Autumn this year is perfectly lovely in Wyoming. It’s been in the high sixties and sunny almost every day these past few weeks. Last weekend Matt and I spent the night in Denver to see a concert, but primarily to buy ALL THE PUMPKIN SPICE THINGS at Trader Joe’s. We left with pumpkin ravioli, pumpkin croissants, pumpkin butter, pumpkin cereal… you get the picture.

While reading Edward Abbey’s Desert Solitaire over the past few weeks, which takes place in & around Arches National Park in Utah, it occurred to me that there exists an entire vocabulary for the mountains, some of it even distinct to the high altitude – the Rocky Mountains here, the Alps, the Himalayas, the Canadian Rockies. Enjoy the quick vocabulary lesson, and comment with any additional words you find yourself hearing or using!

1. Trailhead – A very good place to start, eh? This is the beginning of the trail, usually next to a road or parking lot, and marked by a sign detailing the  name and mileage of the trail on which you’re about to embark.

2014-10 blog_trail

2. Switchback – If you’ve ever been near a real mountain, you’ve taken a switchback, which simply describes the sharp zig-zagging route a road or trail must take up a steep incline to both prevent erosion and encourage ease of accessibility, for either legs or engines.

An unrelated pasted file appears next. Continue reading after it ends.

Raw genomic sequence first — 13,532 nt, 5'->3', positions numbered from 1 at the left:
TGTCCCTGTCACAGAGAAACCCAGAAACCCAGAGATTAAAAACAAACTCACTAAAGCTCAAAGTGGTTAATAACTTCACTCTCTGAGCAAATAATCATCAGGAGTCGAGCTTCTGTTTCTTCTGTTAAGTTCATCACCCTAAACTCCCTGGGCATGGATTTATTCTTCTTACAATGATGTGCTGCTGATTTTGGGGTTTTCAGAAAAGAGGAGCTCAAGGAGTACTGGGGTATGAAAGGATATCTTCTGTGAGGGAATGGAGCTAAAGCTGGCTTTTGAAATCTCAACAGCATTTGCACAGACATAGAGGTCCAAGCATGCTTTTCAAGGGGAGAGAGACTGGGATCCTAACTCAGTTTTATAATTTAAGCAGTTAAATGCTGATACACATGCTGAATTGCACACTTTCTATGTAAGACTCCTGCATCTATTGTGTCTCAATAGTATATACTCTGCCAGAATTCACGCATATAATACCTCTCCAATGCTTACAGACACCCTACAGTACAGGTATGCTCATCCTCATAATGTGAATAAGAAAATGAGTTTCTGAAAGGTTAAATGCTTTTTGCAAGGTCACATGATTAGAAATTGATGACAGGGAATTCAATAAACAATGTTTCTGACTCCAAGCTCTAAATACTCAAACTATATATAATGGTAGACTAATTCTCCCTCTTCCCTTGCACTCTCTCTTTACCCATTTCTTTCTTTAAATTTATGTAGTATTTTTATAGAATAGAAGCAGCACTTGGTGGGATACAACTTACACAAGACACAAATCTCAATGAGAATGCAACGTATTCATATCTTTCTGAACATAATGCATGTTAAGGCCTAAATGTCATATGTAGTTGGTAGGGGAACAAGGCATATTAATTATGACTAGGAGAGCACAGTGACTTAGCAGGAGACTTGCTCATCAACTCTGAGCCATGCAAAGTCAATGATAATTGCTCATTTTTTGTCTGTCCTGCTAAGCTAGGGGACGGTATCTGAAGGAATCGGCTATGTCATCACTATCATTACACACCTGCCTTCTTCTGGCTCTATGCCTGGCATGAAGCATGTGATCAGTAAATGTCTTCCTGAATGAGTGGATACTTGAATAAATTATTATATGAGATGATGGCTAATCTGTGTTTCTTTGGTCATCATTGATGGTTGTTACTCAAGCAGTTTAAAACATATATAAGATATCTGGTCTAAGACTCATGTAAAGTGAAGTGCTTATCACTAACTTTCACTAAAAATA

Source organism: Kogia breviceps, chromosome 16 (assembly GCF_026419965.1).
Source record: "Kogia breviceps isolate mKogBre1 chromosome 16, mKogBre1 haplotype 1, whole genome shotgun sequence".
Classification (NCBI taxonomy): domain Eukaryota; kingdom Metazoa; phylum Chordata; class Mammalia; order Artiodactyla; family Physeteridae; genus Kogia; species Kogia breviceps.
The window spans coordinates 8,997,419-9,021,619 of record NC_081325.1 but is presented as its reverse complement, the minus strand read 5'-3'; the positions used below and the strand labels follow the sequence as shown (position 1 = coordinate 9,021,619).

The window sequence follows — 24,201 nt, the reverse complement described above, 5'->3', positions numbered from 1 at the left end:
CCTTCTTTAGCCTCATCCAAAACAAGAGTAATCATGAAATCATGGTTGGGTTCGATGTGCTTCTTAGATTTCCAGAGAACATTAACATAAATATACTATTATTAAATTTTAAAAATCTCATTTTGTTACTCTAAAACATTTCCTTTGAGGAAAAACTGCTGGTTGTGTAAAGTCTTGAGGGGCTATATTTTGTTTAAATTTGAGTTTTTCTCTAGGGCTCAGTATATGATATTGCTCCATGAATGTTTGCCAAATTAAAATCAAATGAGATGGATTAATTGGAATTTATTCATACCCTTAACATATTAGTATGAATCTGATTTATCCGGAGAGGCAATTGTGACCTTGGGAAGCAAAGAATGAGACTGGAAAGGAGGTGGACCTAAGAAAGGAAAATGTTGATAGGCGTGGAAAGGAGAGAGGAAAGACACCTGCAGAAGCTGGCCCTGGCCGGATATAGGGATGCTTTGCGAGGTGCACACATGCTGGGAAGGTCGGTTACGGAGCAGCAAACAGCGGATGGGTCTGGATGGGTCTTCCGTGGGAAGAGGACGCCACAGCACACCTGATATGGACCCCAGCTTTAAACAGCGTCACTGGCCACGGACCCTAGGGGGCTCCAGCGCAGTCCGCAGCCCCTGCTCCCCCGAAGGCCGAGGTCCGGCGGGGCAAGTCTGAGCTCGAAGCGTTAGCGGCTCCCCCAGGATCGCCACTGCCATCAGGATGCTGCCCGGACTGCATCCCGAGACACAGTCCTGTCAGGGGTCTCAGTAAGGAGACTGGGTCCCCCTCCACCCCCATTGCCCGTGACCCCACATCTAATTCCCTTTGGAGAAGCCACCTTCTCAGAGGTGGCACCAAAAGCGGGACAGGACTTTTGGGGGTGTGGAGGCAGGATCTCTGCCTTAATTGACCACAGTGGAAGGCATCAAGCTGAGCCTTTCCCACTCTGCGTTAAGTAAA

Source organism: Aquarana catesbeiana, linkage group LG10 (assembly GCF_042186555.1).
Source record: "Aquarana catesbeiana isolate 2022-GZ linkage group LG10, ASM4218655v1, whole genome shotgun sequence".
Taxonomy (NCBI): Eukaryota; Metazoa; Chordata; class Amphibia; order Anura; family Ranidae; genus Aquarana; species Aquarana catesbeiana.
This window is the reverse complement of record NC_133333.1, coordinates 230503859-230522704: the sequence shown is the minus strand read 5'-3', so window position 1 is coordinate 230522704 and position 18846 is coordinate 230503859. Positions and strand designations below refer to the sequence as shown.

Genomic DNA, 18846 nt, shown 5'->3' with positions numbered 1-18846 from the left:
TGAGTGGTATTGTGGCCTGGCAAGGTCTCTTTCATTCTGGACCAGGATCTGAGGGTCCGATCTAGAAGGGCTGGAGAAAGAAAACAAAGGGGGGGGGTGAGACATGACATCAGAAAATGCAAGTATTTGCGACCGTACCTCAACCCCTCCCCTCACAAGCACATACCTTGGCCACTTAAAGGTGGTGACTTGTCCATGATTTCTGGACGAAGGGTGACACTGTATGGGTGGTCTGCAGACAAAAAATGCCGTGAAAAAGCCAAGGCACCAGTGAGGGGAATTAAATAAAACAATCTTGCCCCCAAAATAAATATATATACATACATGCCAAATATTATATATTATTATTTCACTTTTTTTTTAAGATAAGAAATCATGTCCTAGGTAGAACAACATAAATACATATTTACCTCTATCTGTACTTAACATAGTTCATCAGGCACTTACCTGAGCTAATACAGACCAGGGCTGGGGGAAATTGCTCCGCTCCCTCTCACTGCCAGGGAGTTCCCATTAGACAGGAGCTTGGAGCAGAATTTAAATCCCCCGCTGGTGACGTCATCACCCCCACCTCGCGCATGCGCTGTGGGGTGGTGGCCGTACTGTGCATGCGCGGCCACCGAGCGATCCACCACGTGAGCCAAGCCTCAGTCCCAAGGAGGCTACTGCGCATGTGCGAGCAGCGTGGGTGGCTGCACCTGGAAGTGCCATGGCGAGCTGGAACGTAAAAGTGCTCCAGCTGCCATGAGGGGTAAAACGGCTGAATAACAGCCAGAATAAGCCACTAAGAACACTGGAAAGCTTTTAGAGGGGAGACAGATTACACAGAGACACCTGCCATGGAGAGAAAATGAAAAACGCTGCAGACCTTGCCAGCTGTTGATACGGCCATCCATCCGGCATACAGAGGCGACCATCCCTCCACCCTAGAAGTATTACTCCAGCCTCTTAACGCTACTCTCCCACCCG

3. Tree Line – Quite literally the “line” of elevation at which trees can no longer grow due to environmental limitations like persistent cold, high winds, and lack of moisture. Though typically associated with higher altitudes, actual tree line elevations vary widely by location. In Rocky Mountain National Park, the tree line varies from 10,700 to 11,600 feet above sea level, whereas cool summers in Chile result in a much lower tree line, at around 2,000 to 3,000 feet above sea level. What the tree line really means is excellent sunrise views and terrible thunderstorm conditions.

Matt and I above the tree line below Longs Peak, in the background

Matt and I above the tree line below Longs Peak, in the background

4. Scree versus Talus – [pronounced TÄ-luhs] Scree is loose rock piled up toward the base of a mountain, produced by much rockfall over a long period of time. It is by nature unstable and difficult to walk on. A talus deposit is a large area of scree. They are often used interchangeably, but “scree” is more fun to say.

5. Cairn – [pronounced KAY-urn] Cairns are used to mark trails, especially in places (like scree fields) where other trail markers, such as colored plastic stapled to tree trunks or spraypaint, is difficult. Cairns are just stacked towers of small stones to guide you on your way.

A cairn + a large stick toward the summit of Medicine Bow Peak in Wyoming

A cairn + a large stick toward the summit of Medicine Bow Peak in Wyoming

6. Summit – The highest point of any distinct mountain is its summit. Sometimes you can reach summits just by hiking without any technical equipment, but oftentimes roped climbing is required. Matt believes no hike is complete unless a summit was reached.